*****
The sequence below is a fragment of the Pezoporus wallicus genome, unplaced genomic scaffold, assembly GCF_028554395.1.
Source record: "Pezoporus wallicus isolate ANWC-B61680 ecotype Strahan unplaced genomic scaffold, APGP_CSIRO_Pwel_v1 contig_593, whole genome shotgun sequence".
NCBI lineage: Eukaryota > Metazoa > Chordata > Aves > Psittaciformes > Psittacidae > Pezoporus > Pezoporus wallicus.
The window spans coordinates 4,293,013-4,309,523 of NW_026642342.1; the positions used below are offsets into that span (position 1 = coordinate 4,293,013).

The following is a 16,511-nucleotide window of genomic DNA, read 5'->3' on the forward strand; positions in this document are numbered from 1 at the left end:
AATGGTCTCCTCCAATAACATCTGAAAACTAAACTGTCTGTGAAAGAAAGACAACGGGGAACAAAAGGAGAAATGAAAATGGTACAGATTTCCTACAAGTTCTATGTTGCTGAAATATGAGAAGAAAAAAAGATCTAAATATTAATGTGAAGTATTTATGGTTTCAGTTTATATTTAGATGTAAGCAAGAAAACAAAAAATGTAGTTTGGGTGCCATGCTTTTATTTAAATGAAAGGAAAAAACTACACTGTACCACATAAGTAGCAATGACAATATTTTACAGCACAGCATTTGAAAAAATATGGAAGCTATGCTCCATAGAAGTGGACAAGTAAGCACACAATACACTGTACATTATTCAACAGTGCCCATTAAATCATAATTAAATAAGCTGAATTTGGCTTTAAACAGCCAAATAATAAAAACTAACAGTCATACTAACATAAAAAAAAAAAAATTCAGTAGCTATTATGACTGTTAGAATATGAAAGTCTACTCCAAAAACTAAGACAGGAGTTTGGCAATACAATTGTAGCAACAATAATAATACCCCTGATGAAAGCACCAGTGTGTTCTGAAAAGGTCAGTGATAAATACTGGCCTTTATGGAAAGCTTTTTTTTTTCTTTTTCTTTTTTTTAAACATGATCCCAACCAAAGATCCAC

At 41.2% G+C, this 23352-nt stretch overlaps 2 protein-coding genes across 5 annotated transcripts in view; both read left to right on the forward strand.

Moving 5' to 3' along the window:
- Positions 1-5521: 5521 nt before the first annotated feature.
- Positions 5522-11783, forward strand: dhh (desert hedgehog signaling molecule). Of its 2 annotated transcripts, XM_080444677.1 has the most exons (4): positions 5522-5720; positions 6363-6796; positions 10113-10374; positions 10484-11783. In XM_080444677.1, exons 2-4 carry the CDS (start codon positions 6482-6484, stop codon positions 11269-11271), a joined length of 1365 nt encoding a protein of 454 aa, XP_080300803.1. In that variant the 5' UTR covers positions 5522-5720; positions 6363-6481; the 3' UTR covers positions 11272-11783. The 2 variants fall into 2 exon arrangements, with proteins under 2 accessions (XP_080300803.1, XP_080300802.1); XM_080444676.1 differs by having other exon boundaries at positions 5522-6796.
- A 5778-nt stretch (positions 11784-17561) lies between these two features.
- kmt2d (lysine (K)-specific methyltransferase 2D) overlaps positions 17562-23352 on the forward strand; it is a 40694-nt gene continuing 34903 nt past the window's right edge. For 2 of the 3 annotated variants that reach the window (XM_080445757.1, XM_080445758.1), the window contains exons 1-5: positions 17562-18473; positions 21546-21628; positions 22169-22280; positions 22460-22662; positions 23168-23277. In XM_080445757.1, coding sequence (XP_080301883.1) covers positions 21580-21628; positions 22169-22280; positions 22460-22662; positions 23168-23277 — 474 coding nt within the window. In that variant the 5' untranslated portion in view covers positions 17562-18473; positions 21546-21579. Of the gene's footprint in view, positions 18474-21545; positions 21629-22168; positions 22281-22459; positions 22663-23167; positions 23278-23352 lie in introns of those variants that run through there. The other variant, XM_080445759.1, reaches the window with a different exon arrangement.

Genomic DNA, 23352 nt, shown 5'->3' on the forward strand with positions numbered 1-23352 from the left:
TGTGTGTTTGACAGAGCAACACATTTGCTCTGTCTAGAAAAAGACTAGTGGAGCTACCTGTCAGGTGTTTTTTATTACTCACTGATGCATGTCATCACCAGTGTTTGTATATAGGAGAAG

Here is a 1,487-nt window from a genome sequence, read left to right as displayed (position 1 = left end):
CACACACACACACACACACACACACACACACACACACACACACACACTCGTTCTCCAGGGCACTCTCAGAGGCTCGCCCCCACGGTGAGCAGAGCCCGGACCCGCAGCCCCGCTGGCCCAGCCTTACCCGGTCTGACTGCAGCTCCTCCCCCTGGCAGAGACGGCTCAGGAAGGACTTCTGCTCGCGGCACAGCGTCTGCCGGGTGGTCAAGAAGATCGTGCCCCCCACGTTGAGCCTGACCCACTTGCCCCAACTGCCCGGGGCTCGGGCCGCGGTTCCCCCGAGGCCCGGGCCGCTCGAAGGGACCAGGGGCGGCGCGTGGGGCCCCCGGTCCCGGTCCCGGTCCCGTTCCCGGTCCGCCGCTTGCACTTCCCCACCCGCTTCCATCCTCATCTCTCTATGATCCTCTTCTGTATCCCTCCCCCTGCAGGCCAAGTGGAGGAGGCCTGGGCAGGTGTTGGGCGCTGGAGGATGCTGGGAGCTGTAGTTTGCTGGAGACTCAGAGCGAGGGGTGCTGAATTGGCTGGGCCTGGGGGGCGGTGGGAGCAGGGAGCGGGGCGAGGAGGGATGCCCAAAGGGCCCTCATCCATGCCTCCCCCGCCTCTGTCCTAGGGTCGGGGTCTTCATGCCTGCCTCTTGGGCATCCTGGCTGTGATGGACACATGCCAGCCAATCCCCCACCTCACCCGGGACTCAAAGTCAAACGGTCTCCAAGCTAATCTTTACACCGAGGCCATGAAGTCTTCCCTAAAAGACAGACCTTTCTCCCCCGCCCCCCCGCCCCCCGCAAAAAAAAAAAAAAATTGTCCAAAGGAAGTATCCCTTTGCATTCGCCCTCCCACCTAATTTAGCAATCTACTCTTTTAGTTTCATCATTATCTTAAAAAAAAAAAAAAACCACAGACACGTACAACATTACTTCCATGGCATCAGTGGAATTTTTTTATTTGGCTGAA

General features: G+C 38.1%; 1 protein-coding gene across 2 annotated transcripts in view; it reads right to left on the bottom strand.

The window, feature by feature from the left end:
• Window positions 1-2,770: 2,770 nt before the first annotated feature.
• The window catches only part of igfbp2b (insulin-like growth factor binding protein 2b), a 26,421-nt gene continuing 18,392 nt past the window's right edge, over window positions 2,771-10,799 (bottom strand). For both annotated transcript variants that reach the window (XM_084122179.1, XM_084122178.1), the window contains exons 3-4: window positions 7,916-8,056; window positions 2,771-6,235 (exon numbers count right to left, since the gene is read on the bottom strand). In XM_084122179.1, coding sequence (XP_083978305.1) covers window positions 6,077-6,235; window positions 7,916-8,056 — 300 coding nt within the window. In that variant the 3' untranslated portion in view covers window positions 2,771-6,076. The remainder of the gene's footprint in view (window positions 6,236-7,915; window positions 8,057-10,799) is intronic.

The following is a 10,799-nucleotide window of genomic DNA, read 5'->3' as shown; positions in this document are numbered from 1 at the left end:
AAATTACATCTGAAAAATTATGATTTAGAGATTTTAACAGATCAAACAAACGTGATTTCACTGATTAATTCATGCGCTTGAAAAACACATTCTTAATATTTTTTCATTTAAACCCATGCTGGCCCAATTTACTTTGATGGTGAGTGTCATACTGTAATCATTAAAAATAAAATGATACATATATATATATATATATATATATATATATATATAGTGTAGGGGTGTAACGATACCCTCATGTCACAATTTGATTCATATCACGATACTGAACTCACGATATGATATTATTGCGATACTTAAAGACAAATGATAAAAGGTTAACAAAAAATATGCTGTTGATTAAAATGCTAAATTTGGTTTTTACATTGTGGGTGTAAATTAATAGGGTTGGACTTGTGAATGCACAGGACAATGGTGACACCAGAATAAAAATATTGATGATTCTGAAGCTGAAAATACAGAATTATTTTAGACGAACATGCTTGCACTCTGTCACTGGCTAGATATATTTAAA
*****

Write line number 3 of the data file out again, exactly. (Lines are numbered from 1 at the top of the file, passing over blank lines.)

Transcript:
NCBI lineage: Eukaryota > Metazoa > Chordata > Aves > Psittaciformes > Psittacidae > Pezoporus > Pezoporus wallicus.